Judge rejects call to immediately block Boris Johnson plan to suspend Parliament

Judge rejects call to immediately block Boris Johnson plan to suspend Parliament
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A push to block British Prime Minister Boris Johnson from suspending Parliament amid negotiations over the United Kingdom's exit from the European Union was delayed in court on Friday.

Scottish Judge Raymond Doherty refused to immediately block Johnson's plan to curtail Parliament's ability to prevent a no-deal Brexit, The Associated Press reported.

Although the court did not take immediate action, Johnson's move could still be prevented during a full hearing on the matter Tuesday, the AP reported.

Doherty announced that the hearing would be next week, after it had previously been planned for Sept. 6.


Lawmakers from both parties seeking to expand the Brexit debate period brought the case. Other cases in Northern Ireland and London against the action are also in process.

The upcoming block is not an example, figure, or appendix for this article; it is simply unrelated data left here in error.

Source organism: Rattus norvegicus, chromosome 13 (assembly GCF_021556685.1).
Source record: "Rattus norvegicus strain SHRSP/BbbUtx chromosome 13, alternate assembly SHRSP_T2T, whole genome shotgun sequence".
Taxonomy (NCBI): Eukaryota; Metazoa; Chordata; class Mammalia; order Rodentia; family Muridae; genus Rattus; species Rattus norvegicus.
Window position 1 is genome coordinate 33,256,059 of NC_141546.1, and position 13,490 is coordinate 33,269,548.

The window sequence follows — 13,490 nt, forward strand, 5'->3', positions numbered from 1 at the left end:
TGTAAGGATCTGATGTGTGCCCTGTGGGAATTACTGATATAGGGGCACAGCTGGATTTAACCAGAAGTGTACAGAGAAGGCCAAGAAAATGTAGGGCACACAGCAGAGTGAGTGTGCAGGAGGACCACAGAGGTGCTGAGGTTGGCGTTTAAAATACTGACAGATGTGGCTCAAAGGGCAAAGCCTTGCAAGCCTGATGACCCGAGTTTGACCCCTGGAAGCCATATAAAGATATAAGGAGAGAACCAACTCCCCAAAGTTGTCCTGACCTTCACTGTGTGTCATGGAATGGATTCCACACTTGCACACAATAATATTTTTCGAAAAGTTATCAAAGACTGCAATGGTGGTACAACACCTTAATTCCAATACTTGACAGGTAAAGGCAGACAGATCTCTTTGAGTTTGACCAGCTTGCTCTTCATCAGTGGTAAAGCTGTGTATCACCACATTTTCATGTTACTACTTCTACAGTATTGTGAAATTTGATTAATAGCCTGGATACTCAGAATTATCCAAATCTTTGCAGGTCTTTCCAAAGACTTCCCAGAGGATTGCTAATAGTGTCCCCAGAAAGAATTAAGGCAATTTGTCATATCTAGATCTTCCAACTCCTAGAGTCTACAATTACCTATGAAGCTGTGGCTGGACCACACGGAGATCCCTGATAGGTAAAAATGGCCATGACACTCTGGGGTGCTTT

Johnson said he worried that if there was a belief that the country's exit from the European Union could be halted, the country might not get a deal. 

“I’m afraid that the more our friends and partners think, at the back of their mind, that Brexit could be stopped, that the U.K. could be kept in by Parliament, the less likely they are to give us the deal that we need,” Johnson told Sky News.

Queen Elizabeth II this week approved Johnson's request to suspend Parliament

The royal court said in a statement Wednesday that Parliament will be "prorogued" beginning Sept. 9 until Oct. 14, giving lawmakers just 17 days to negotiate a Brexit deal before the Oct. 31 deadline. 

Johnson's political opponents slammed the decision.

“I am appalled at the recklessness of Johnson's government, which talks about sovereignty and yet is seeking to suspend Parliament to avoid scrutiny of its plans for a reckless no deal Brexit,” Labour Party leader Jeremy Corbyn said. 

Johnson has been one of the staunchest supporters of Brexit and has said the country will leave the EU with or without a deal.